Judge James B. Zagel of Federal District Court accepted the jury’s verdict on the false-statements count on Tuesday and declared a mistrial on the remaining counts, the bulk of the case. Federal prosecutors said immediately that they would try Mr. Blagojevich once more.
Sarah Jane Forman (Washington University School of Law in St. Louis) has posted Countering Criminalization: Toward a Youth Development Approach to School Searches on SSRN. Here is the abstract:
This article focuses on one aspect of school disciplinary enforcement: the search and seizure of students and their property while at school. School search and seizure policy is important because it is not an area of the law that has been frequently examined by legal scholars in the context of youth development. Youth development is becoming part of the discussion around juvenile justice reform with regard to culpability and sentencing, Eighth Amendment issues involving the constitutionality of death or life without parole sentences for juveniles, and in the Fifth Amendment context. However, little has been said about how the scientific and psychological research that is used to support these arguments could be applied to Fourth Amendment jurisprudence. This article is the first in a trilogy of projects that will explore how the school environment effects youth development and identity. Beginning with this article, I advance a theory of juvenile rights that accounts for adolescent development without eschewing autonomy and equality concerns.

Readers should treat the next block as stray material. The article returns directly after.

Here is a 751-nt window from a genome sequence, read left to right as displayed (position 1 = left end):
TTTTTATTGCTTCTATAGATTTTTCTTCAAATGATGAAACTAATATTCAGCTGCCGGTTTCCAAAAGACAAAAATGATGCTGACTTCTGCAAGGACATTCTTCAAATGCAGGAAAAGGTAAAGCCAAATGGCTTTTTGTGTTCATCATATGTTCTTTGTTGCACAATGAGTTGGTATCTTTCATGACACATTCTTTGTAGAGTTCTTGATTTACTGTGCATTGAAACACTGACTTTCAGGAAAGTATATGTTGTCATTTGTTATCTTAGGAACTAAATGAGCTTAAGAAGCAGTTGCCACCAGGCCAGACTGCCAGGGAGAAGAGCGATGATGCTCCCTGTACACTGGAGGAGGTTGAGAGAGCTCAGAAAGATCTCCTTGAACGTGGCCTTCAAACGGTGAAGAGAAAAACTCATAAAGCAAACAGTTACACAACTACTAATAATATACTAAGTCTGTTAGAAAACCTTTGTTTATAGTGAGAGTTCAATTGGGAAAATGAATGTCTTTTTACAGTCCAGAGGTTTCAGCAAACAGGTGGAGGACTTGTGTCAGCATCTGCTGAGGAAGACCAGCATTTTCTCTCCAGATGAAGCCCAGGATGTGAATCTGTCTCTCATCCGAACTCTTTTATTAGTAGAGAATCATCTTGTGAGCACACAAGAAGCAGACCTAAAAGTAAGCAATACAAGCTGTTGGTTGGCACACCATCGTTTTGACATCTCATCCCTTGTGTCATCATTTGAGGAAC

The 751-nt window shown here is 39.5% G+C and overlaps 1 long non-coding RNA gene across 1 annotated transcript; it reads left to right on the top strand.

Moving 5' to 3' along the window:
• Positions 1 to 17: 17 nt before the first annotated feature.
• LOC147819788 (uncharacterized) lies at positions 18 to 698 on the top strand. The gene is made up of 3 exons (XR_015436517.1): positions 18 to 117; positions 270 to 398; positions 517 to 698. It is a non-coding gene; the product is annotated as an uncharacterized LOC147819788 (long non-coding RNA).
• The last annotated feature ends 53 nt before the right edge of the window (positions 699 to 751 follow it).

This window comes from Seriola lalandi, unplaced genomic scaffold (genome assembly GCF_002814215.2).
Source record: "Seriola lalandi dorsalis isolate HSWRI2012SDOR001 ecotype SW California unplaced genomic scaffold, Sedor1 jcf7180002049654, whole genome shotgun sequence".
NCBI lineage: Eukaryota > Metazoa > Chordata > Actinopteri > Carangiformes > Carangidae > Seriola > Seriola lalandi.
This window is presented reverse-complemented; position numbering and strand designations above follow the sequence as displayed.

Monday, August 16, 2010
Hadar Aviram (pictured), Jeremy Seymour and Richard A. Leo (University of California, Hastings College of the Law , University of California, San Francisco - Hastings College of the Law and University of San Francisco - School of Law) have posted Moving Targets: Placing the Good Faith Doctrine in the Context of Fragmented Policing (Fordham Urban Law Journal, Vol. 37, 2010) on SSRN. Here is the abstract: